“Not yet,” says Christine, who works with the puppies. “She eats like you wouldn’t believe.”

“I can see that.” Brian watches the littlest puppy pushing through her brothers and sisters to get to her mother’s milk. He laughs as she finds a prime spot and sucks away.

“Something tells me not to worry about you,” Brian says to the screen.

“We’ll see,” says Christine.

A boy, Jordan, age thirteen, has seen his share of newborn puppies. He never gets tired of it. He is taking notes for a presentation he has to give at his leadership training class this summer. Jordan would rather do anything than give an oral report to a room full of humans. But he was chosen.

“It’s an honor,” his mother keeps telling him.

“I’d rather pay someone to be me for that morning.” Jordan’s throat feels like he’s been chewing sawdust just thinking about it.

He writes,

The littlest one is showing courage.

She can push her way through a crowd already.

She isn’t waiting for someone to help her.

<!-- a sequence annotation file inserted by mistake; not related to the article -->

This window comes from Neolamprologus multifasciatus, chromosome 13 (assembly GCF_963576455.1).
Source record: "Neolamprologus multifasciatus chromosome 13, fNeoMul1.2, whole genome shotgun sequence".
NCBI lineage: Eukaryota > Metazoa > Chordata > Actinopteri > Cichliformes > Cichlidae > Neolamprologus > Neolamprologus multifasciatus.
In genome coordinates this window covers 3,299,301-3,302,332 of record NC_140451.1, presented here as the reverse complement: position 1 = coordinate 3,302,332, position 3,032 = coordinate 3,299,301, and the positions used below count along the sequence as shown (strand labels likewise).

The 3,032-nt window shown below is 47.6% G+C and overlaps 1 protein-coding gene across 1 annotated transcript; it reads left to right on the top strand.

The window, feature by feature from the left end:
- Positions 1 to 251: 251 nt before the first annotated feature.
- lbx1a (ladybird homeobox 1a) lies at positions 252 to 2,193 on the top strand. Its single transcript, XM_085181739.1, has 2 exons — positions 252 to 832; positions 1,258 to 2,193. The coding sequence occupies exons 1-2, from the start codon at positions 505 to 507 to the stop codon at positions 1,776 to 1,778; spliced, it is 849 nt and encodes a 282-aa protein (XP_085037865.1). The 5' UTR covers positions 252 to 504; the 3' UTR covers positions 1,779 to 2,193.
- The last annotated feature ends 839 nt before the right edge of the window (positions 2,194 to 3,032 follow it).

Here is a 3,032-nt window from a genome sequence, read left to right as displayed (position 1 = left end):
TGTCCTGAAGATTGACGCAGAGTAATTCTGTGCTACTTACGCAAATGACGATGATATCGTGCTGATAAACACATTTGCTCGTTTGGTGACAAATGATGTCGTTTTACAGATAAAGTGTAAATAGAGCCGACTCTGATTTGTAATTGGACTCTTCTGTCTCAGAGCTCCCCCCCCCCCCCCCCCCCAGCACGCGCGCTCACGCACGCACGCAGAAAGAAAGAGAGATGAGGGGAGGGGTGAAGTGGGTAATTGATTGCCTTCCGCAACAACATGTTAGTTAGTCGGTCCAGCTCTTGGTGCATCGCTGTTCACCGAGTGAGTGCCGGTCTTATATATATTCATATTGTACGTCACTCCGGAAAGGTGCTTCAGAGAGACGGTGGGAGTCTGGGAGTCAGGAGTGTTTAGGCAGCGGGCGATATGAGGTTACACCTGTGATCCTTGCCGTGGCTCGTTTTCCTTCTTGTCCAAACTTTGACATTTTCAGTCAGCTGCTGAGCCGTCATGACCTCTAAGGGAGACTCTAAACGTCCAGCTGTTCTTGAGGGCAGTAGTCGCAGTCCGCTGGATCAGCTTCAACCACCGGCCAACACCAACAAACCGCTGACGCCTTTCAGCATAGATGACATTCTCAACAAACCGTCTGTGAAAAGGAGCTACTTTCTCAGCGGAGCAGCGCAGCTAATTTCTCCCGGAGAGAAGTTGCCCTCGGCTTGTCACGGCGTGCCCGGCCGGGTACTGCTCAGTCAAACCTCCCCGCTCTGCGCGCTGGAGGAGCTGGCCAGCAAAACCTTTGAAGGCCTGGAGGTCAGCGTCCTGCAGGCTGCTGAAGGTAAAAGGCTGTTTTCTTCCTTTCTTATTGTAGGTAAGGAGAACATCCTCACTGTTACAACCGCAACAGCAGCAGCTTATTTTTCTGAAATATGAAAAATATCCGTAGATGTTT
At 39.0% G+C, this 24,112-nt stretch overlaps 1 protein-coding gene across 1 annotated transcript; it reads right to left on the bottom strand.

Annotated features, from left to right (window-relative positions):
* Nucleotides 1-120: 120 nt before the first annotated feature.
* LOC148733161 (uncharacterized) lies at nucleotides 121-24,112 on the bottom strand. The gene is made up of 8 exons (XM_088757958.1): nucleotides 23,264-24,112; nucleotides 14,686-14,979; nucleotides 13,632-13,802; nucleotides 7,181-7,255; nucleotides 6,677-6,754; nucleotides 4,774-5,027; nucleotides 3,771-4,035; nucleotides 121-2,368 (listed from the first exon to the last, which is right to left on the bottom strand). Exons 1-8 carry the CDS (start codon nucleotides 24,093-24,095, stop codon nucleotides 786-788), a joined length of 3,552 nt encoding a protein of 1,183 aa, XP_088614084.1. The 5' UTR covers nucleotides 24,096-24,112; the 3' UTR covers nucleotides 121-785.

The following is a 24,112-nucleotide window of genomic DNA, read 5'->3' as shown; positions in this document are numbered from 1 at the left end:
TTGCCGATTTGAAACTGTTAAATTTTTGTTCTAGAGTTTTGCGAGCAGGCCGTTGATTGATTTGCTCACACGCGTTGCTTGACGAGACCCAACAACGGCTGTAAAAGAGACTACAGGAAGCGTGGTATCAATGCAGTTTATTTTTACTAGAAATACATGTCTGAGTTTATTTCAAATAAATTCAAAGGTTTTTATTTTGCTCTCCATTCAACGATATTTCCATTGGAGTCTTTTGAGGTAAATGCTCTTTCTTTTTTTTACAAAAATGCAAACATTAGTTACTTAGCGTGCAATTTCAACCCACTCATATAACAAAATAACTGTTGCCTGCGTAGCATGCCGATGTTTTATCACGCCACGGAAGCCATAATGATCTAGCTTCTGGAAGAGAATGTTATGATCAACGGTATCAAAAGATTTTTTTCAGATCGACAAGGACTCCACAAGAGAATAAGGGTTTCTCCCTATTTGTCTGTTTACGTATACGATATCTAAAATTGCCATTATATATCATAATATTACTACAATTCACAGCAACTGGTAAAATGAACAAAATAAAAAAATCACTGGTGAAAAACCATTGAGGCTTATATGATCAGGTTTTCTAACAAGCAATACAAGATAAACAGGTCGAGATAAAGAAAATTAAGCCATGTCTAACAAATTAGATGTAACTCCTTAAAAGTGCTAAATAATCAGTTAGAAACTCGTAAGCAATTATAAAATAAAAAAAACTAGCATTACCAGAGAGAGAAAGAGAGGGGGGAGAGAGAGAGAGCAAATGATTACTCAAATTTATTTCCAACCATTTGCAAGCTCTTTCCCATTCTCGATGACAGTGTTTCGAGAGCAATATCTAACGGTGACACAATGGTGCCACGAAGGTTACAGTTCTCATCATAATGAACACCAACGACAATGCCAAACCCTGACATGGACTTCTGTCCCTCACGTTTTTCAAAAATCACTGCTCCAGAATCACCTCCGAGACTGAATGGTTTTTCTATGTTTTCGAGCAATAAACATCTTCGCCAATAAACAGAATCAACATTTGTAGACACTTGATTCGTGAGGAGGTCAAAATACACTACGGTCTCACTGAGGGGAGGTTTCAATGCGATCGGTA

Jordan knows this can be good or bad, depending. He writes,

 

What’s good about this—

she knows how to get her needs met.

What could be a problem—she might be too pushy.

 

Jordan keeps watching. He comes every day after school to watch the puppies grow.

The puppies open their eyes. Their ears open too.

Jordan writes,

 

What’s that like for them?

Now they can see?

Now they can hear?

 

It’s too early to tell much of anything.

Who will make it?

Who won’t?

But Jordan likes to see if his hunches are right.

He grins as the puppies crawl, squirm, and bump into each other.

He moves his chair closer to the screen. His eyesight isn’t the best.

For now, he can see some.

He can see enough.

 

 

2

Olive


Dear Time,

Sometimes you’re my friend

And sometimes it feels like you’re out to get me.

I don’t understand how each day has the same twenty-four hours,

But some days go so fast

While others feel like they’re a month long.